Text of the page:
Sherman's Involvement In The Vietnam War

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Whether it be the involvement of the U.S. in the Vietnam War or the decision to drop the nuclear bombs on the Japanese islands of Hiroshima and Nagasaki, wherever conflict arises, controversy is not far behind. It is easy to view military actions as great triumphs, but one must ask if they adhere to our values as human beings. General William T. Sherman’s destruction of the South in his march to the sea was not only unnecessary in terms of the outcome of the war, but the extent of its brutality was inhumane and negatively impacted the cause for peace between the North and the South during and after the war. Sherman’s obliteration of the South in his march to the sea was uncalled for and against the very purpose of the war. The treatment of…show more content…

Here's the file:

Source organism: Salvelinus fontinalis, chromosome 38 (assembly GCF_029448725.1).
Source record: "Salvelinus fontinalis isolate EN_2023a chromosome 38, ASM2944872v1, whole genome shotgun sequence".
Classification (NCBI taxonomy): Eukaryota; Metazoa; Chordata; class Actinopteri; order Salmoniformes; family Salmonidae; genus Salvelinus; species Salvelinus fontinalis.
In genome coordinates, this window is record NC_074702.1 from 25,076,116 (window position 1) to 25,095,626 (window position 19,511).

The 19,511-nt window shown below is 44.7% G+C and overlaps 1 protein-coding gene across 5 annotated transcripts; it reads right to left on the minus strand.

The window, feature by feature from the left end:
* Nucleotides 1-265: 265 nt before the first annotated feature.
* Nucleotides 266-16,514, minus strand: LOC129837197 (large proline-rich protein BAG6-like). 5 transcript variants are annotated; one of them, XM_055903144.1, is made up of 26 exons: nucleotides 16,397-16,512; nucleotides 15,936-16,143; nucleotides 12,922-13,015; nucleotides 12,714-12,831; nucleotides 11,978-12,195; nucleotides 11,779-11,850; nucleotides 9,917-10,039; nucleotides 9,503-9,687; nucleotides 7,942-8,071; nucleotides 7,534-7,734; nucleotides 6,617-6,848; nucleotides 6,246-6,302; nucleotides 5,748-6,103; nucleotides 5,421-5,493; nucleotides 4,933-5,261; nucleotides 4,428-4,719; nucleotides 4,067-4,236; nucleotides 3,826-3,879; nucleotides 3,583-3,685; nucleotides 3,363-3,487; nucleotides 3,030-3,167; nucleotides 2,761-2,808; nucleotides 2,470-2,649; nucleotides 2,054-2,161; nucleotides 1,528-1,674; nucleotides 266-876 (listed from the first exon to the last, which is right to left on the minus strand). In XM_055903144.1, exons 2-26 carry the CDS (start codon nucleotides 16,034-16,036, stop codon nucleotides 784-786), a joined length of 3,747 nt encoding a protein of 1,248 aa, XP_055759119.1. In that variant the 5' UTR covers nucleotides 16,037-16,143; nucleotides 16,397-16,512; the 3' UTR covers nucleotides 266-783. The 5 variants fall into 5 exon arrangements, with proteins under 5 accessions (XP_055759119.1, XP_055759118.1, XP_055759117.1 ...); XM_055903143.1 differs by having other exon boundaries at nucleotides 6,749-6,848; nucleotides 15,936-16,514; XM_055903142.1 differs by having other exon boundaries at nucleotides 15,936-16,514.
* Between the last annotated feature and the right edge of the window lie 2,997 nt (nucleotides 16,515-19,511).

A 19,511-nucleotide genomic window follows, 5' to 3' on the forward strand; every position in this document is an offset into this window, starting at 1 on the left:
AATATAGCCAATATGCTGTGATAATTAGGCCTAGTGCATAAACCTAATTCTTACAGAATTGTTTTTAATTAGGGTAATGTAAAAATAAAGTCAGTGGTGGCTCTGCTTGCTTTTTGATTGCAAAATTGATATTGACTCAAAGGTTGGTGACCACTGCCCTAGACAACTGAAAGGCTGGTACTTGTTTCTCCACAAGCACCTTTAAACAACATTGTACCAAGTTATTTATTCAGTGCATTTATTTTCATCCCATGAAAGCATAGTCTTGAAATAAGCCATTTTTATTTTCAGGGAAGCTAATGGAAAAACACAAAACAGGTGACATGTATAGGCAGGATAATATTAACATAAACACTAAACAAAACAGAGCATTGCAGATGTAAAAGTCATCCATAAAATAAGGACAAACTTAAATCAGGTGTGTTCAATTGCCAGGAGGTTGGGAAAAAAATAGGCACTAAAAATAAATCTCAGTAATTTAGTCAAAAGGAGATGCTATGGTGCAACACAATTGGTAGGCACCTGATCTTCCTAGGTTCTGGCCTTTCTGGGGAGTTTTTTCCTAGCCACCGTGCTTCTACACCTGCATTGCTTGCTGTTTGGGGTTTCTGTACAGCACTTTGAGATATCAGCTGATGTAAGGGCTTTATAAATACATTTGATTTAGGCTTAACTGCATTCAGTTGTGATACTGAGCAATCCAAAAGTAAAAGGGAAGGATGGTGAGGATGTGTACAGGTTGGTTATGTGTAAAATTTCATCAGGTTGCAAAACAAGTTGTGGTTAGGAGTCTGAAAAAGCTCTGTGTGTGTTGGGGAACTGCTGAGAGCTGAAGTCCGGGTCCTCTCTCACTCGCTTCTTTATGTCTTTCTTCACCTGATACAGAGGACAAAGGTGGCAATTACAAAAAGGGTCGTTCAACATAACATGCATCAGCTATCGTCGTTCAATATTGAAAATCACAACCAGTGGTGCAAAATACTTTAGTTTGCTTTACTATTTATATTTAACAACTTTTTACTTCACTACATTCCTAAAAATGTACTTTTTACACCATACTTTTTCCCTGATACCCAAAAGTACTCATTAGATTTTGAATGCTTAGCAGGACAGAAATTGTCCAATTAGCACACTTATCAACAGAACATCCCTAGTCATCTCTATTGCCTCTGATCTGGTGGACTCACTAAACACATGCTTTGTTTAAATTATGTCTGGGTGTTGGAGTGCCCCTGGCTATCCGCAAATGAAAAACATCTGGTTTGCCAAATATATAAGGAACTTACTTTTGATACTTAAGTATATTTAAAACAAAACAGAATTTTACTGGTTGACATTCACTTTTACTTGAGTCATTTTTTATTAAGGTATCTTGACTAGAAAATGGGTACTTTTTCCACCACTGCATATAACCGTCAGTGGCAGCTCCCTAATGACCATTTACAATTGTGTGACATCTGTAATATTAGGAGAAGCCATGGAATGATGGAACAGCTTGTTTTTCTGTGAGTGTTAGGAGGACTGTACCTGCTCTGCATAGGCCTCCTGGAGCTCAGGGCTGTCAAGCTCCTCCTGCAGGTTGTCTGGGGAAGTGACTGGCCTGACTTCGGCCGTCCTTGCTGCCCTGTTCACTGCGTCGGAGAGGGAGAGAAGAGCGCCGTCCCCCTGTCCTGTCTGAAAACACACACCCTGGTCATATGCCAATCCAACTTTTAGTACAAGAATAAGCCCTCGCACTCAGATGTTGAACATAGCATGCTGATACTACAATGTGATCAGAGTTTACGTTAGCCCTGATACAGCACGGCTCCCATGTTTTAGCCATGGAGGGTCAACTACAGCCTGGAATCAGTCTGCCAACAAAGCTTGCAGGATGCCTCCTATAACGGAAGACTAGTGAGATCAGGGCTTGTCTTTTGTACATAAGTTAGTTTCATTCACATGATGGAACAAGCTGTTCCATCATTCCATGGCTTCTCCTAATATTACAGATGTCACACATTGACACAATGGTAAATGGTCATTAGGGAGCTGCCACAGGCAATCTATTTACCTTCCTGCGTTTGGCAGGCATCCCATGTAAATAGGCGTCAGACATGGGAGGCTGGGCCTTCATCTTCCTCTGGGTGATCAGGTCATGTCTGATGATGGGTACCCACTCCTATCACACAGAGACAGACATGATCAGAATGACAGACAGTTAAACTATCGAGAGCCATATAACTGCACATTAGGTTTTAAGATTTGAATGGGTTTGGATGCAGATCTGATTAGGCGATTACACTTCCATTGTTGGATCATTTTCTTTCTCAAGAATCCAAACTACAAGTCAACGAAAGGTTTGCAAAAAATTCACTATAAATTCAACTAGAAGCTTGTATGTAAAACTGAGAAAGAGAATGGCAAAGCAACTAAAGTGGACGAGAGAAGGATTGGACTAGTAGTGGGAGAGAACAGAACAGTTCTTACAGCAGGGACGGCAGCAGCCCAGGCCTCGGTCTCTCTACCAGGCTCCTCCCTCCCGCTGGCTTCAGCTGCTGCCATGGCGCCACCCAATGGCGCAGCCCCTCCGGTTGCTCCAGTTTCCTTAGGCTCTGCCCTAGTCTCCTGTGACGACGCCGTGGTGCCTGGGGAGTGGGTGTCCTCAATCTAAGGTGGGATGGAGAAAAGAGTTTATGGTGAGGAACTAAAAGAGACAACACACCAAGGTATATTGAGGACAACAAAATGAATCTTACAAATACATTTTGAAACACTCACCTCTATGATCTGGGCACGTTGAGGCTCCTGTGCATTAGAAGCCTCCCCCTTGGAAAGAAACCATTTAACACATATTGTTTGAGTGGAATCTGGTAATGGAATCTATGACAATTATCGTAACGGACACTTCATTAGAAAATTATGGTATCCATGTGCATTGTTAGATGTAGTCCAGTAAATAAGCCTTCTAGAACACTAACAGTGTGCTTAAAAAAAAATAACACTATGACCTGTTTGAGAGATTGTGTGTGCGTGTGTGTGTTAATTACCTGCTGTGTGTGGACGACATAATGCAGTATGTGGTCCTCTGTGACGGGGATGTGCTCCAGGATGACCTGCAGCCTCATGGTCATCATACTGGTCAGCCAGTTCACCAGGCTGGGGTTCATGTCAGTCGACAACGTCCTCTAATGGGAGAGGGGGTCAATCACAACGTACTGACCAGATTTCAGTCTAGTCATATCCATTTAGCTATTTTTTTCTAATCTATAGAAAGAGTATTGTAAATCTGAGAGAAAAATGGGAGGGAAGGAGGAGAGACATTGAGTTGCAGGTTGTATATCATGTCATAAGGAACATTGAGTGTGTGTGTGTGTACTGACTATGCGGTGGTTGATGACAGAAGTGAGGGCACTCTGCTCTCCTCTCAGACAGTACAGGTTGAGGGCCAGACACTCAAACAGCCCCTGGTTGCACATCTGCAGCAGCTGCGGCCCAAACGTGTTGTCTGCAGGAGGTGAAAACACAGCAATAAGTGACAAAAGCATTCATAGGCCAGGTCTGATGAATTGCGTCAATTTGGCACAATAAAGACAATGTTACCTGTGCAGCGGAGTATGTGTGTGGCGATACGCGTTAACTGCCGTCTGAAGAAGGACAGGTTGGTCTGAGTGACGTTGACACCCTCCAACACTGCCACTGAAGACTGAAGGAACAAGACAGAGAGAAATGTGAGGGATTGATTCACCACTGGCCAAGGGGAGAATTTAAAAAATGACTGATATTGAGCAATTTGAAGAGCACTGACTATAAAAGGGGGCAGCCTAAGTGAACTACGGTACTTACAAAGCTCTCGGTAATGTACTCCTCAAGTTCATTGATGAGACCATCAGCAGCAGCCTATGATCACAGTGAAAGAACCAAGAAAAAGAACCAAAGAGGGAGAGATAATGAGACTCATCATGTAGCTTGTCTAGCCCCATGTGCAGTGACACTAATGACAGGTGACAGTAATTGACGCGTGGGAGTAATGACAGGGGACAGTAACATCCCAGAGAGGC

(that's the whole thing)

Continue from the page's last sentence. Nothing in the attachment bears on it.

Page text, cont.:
The South would end up rejoining the Union as a crippled, angry population. This is not the outcome the Union had hoped for. Sherman’s march through the South abused the innocent in order to punish and eventually defeat the guilty. He ruined the lives of many civilians in the South and generations of southern civilians to come. This punishment of the whole population showed that Sherman had no interest in a united country. He was more interested in disciplining the seceding states. In “Sherman’s March to the Sea,” F.O.C. Darley depicts a house burning, a child weeping at the side of his mother, and an old man struggling to go on all while Sherman’s men march toward the fleeing Confederates. Through the destruction of civilian towns and plantations, Sherman damaged countless lives mentally and economically. This depiction shows that the current generation and future generations would feel the effects of Sherman’s march. From the rubble emerged a broke economy and an enormous population of vengeful citizens. Thus, resulting in a country, although reunited, without peace. With this in mind, Sherman’s actions showed that he was not thinking about the good of the country, but instead he was thinking about his
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